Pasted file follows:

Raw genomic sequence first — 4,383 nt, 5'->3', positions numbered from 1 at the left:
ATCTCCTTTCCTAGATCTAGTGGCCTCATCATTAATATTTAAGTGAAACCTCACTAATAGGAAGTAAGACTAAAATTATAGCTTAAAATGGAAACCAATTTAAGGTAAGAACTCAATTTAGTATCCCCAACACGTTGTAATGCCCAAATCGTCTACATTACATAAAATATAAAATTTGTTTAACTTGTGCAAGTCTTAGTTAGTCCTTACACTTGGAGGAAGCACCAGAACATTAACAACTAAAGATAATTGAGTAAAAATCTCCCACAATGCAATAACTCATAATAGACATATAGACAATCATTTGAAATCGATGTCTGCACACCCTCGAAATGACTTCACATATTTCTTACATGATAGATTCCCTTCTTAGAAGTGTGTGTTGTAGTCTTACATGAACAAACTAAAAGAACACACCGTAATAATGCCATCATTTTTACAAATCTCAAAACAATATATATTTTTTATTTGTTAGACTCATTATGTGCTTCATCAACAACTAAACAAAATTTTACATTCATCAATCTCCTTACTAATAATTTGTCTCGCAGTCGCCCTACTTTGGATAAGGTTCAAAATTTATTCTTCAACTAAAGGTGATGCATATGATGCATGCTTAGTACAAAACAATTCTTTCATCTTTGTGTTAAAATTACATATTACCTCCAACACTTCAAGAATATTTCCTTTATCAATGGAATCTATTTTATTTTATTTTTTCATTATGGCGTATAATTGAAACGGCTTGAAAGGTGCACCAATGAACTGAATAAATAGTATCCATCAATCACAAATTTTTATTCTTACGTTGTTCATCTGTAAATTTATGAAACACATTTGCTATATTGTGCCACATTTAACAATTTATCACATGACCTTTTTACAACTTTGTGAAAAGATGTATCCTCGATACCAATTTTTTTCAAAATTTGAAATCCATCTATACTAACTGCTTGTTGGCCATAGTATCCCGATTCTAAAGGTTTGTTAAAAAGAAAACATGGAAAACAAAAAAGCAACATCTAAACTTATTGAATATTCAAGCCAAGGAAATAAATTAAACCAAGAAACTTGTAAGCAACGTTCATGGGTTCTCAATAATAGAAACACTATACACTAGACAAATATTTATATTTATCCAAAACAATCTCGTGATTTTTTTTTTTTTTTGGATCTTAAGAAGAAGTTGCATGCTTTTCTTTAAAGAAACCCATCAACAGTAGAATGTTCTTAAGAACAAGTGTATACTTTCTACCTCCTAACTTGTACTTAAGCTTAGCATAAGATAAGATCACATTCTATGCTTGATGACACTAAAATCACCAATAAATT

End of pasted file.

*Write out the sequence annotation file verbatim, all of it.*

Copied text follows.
Raw genomic sequence first — 4,383 nt, 5'->3', positions numbered from 1 at the left:
ATCTCCTTTCCTAGATCTAGTGGCCTCATCATTAATATTTAAGTGAAACCTCACTAATAGGAAGTAAGACTAAAATTATAGCTTAAAATGGAAACCAATTTAAGGTAAGAACTCAATTTAGTATCCCCAACACGTTGTAATGCCCAAATCGTCTACATTACATAAAATATAAAATTTGTTTAACTTGTGCAAGTCTTAGTTAGTCCTTACACTTGGAGGAAGCACCAGAACATTAACAACTAAAGATAATTGAGTAAAAATCTCCCACAATGCAATAACTCATAATAGACATATAGACAATCATTTGAAATCGATGTCTGCACACCCTCGAAATGACTTCACATATTTCTTACATGATAGATTCCCTTCTTAGAAGTGTGTGTTGTAGTCTTACATGAACAAACTAAAAGAACACACCGTAATAATGCCATCATTTTTACAAATCTCAAAACAATATATATTTTTTATTTGTTAGACTCATTATGTGCTTCATCAACAACTAAACAAAATTTTACATTCATCAATCTCCTTACTAATAATTTGTCTCGCAGTCGCCCTACTTTGGATAAGGTTCAAAATTTATTCTTCAACTAAAGGTGATGCATATGATGCATGCTTAGTACAAAACAATTCTTTCATCTTTGTGTTAAAATTACATATTACCTCCAACACTTCAAGAATATTTCCTTTATCAATGGAATCTATTTTATTTTATTTTTTCATTATGGCGTATAATTGAAACGGCTTGAAAGGTGCACCAATGAACTGAATAAATAGTATCCATCAATCACAAATTTTTATTCTTACGTTGTTCATCTGTAAATTTATGAAACACATTTGCTATATTGTGCCACATTTAACAATTTATCACATGACCTTTTTACAACTTTGTGAAAAGATGTATCCTCGATACCAATTTTTTTCAAAATTTGAAATCCATCTATACTAACTGCTTGTTGGCCATAGTATCCCGATTCTAAAGGTTTGTTAAAAAGAAAACATGGAAAACAAAAAAGCAACATCTAAACTTATTGAATATTCAAGCCAAGGAAATAAATTAAACCAAGAAACTTGTAAGCAACGTTCATGGGTTCTCAATAATAGAAACACTATACACTAGACAAATATTTATATTTATCCAAAACAATCTCGTGATTTTTTTTTTTTTTTGGATCTTAAGAAGAAGTTGCATGCTTTTCTTTAAAGAAACCCATCAACAGTAGAATGTTCTTAAGAACAAGTGTATACTTTCTACCTCCTAACTTGTACTTAAGCTTAGCATAAGATAAGATCACATTCTATGCTTGATGACACTAAAATCACCAATAAATT